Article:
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Category Archives: Food & Drink

A guide to the best street food in Colombia

The best food of a country often comes from the streets. We’ve never quite worked out why, but perhaps it’s the vendors dedication to cooking just one or several things really, really well. While restaurants require a full menu, street vendors can put all their efforts in doing the best arepas or the best empanadas. It’s also cheap. With few overheads, and relatively humble dishes, the food is always inexpensive to produce. Are you planning a visit to Colombia? Hit the streets and find some of the Colombia’s best food.

Arepas

Flickr: lesleyk

Arepas are found on street corners across the land. To say they are popular is an understatement. Considered part of the cultural heritage of Colombia, these little street snacks are made up maize discs filled with indregdients like melting cheese, avocado and meat. There are even sweet arepas which work well for breakfast in hot chocolate.

Corn

Corn is a stable in South America and has been eaten there for thousands of years. It can be bought simply barbecued over hot coals. Alternatively, corn is cut off the cob and mixed with cheese, meat and salad, a less filling meal that most Colombian dishes. Be sure to look out for mazorca desgranada.

Almojabana

Almojábanas are round rolls made from cheese and corn.  They’re simple but filling and best eaten straight out of the oven in the early morning washed down with Colombian coffee.

Plantain chips

Flickr: Ben Ward

Plantain is seriously popular across the Americans. In Colombia, they’re cut thinly and deep fried until sweet and golden. Look out for little mobile vendors selling this across the Bogota and Cartegana. Though fried in oil, they are actually really nutrious. The perfect little snack to eat on the go.

Salchipapa

Flickr: Gary Stevens

The original ‘drunkies’, salchipapa is the simply amalgamation of sausages (usually of the frankfurter variety) and potatoes doses in sauce. What could be better to soak up the booze after a cold cerveza or two.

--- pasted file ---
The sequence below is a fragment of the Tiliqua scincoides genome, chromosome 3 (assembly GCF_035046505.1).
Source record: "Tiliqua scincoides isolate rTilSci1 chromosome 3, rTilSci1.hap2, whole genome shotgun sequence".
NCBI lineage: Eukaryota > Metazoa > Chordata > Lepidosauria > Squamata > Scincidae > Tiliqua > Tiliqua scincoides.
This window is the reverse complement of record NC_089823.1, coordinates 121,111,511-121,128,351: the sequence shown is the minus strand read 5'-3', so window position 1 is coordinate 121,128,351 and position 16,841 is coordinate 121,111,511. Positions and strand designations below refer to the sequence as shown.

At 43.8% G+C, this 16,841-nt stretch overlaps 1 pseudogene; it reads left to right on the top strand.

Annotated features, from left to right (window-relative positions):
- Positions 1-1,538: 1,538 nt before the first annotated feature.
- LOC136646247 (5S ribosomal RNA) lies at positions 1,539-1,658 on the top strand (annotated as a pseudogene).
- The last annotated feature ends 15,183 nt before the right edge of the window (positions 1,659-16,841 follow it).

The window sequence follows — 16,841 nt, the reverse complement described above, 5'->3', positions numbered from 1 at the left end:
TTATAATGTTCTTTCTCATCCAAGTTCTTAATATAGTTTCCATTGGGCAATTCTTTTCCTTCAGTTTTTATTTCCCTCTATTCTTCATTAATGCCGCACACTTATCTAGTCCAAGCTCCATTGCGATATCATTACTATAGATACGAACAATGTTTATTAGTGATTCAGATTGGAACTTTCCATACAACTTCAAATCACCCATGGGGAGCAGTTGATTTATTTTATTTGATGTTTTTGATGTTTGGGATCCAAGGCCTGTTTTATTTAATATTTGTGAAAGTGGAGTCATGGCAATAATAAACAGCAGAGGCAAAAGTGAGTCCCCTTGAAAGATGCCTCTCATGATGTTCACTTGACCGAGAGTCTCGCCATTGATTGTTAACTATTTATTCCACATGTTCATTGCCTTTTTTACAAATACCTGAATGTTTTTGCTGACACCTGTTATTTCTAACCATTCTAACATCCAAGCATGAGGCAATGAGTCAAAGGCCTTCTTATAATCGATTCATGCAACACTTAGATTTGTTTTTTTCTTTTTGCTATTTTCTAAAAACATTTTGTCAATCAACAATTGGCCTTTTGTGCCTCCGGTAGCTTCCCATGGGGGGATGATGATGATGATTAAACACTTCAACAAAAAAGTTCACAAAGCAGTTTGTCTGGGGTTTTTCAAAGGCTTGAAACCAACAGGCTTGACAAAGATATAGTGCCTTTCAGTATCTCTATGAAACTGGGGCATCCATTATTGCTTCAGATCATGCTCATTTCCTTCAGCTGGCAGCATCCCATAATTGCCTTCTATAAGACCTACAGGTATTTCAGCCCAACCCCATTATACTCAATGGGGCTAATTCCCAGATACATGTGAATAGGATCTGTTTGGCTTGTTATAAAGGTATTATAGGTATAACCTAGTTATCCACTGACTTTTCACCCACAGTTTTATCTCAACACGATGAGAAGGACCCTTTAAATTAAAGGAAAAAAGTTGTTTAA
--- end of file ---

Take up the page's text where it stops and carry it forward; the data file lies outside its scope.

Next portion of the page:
Churros

Flickr: Karl Baron

It may be the Spanish who are famous for the churros, but Colombia do it just as well. Dough is piped into hot oil and fried until golden. Unlike the Spanish who eat them with hot chocolate in the morning, Colombians prefer them dosed in arequipe and condensed milk. The perfect way to finish a street food meal.

Fruit

Colombia has a wealth of exotic fruits. Some make it into smoothies, but most just eat it as it is. Vendors piled high with sweet pineapples, papayas, starfruits, custard apples, guavas, passion fruit, melons and much more. Look out for vendors selling refreshing fresh coconut water.

Obleas

Those with a sweet tooth should look out for oblea. Jam, whipped cream, arequipa and fruit are sandwiched between two thin circular wafers and devoured right away. Best eaten on a sunny day.

Empanadas

Empanadas need no introduction. Eaten throughout Latin America, this iconic street food snack is particularly good in Colombia. The name comes from empanar, the Spanish verb for wrapping something in bread. Dough, sometimes made from corn, is filled with meat, cheese and sometimes vegetables before being fried or baked into a mouthwatering morsel.

Perros calientes

Hot dog lovers should rejoice. Perros calientes are popular throughout Colombia. Like a Chilean completo topped with cheese, fries, avocado and plenty of sauce. Not something to eat on a date, there’s no way of gorging on one of these politely.

Bollos

Like much of Latin America, Colombia has its own version of tamales known as bollos. Best eaten in Cartegena for breakfast, bollos are boiled hominy or yucca, sometimes including other treats like small pieces of chicken or boiled eggs. Be sure to get them hot when they taste best.

Chicharrón

Flickr: James

If you’re on a diet, this may not be for you. For everyone else, chicharron is one of the tastiest things you can eat on the streets of Colombia. Pork belly is deep fried until crisp and sometimes served with a spicy salsa dip. It makes up the national dish, bandeja paisa, an enormous plate of chicharron, chorizo, steak, eggs and beans – aka the gut buster.

Bocadillo

Bocadillo is a sweet paste made from guava. It’s best eaten with crumbly white Colombian cheese, one of the most perfect combinations.

Ceviche

Don’t be put off street seafood. Along the coast, the seafood is incredibly fresh. It’s quite different from its Peruvian counterpart. Colombian ceviche is similar to a shrimp cocktail – raw seafood marinated in lime juice, tomato sauce, onion and garlic.

Want to try the street food of Colombia? Take a look at our suggested Colombia tours, call one of our travel experts on +44 (0) 207 407 1478 or send us a message here.

10 things you should eat in Belize

Flickr: regan76

Flickr: regan76

Belizean cuisine has not quite made it (yet!) onto the international food scene. This is surprising. Belizean food is a fusion of Caribbean, Spanish, Mexican, African, and native Mayan. Along the coast and on the islands, be sure to steer towards the catch of the day. In land, mouth-watering chicken and beef stews thick with dark spices are common in most restaurants. Here’s 10 dishes you simply can’t leave Belize without trying.

Salbutes